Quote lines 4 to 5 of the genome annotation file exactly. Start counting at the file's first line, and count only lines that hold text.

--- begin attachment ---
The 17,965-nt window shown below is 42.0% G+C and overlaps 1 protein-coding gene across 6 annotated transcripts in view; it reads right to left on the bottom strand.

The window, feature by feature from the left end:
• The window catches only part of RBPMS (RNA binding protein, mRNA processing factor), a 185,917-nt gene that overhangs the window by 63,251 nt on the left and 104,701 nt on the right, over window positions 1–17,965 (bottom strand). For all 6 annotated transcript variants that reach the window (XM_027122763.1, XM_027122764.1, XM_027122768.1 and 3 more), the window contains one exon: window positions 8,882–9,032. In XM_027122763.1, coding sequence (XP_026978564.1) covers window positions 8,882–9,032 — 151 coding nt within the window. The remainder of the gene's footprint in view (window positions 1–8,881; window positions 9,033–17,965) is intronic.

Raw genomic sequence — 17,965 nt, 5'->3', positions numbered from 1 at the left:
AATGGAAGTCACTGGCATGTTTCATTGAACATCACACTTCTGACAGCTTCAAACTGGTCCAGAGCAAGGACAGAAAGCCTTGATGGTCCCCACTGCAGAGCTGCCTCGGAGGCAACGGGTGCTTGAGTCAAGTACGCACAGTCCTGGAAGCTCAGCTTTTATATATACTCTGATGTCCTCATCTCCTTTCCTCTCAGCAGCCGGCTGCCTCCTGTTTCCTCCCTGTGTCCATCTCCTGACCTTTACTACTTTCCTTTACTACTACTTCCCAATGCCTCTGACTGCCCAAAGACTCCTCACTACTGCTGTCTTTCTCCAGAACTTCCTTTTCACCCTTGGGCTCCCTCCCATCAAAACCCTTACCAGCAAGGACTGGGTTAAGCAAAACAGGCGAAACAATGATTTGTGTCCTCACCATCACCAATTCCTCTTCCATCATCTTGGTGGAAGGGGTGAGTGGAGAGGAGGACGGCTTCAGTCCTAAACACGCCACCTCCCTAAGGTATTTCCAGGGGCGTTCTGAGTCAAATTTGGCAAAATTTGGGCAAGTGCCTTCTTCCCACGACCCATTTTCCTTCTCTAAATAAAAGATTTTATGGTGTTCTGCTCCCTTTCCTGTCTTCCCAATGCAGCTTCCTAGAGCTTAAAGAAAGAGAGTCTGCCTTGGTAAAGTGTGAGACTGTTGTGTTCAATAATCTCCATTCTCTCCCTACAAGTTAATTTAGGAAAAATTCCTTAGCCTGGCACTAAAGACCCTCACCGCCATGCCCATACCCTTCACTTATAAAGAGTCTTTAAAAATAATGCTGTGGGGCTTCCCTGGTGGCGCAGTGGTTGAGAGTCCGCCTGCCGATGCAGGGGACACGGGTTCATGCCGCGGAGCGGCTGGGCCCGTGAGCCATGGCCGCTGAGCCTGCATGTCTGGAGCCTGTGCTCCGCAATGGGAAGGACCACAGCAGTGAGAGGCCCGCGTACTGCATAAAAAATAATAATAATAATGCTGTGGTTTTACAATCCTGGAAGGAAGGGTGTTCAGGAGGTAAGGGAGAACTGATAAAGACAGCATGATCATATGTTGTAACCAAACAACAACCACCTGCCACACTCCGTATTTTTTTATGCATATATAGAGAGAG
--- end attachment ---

Raw genomic sequence — 17,965 nt, 5'->3', positions numbered from 1 at the left:
AATGGAAGTCACTGGCATGTTTCATTGAACATCACACTTCTGACAGCTTCAAACTGGTCCAGAGCAAGGACAGAAAGCCTTGATGGTCCCCACTGCAGAGCTGCCTCGGAGGCAACGGGTGCTTGAGTCAAGTACGCACAGTCCTGGAAGCTCAGCTTTTATATATACTCTGATGTCCTCATCTCCTTTCCTCTCAGCAGCCGGCTGCCTCCTGTTTCCTCCCTGTGTCCATCTCCTGACCTTTACTACTTTCCTTTACTACTACTTCCCAATGCCTCTGACTGCCCAAAGACTCCTCACTACTGCTGTCTTTCTCCAGAACTTCCTTTTCACCCTTGGGCTCCCTCCCATCAAAACCCTTACCAGCAAGGACTGGGTTAAGCAAAACAGGCGAAACAATGATTTGTGTCCTCACCATCACCAATTCCTCTTCCATCATCTTGGTGGAAGGGGTGAGTGGAGAGGAGGACGGCTTCAGTCCTAAACACGCCACCTCCCTAAGGTATTTCCAGGGGCGTTCTGAGTCAAATTTGGCAAAATTTGGGCAAGTGCCTTCTTCCCACGACCCATTTTCCTTCTCTAAATAAAAGATTTTATGGTGTTCTGCTCCCTTTCCTGTCTTCCCAATGCAGCTTCCTAGAGCTTAAAGAAAGAGAGTCTGCCTTGGTAAAGTGTGAGACTGTTGTGTTCAATAATCTCCATTCTCTCCCTACAAGTTAATTTAGGAAAAATTCCTTAGCCTGGCACTAAAGACCCTCACCGCCATGCCCATACCCTTCACTTATAAAGAGTCTTTAAAAATAATGCTGTGGGGCTTCCCTGGTGGCGCAGTGGTTGAGAGTCCGCCTGCCGATGCAGGGGACACGGGTTCATGCCGCGGAGCGGCTGGGCCCGTGAGCCATGGCCGCTGAGCCTGCATGTCTGGAGCCTGTGCTCCGCAATGGGAAGGACCACAGCAGTGAGAGGCCCGCGTACTGCATAAAAAATAATAATAATAATGCTGTGGTTTTACAATCCTGGAAGGAAGGGTGTTCAGGAGGTAAGGGAGAACTGATAAAGACAGCATGATCATATGTTGTAACCAAACAACAACCACCTGCCACACTCCGTATTTTTTTATGCATATATAGAGAGAG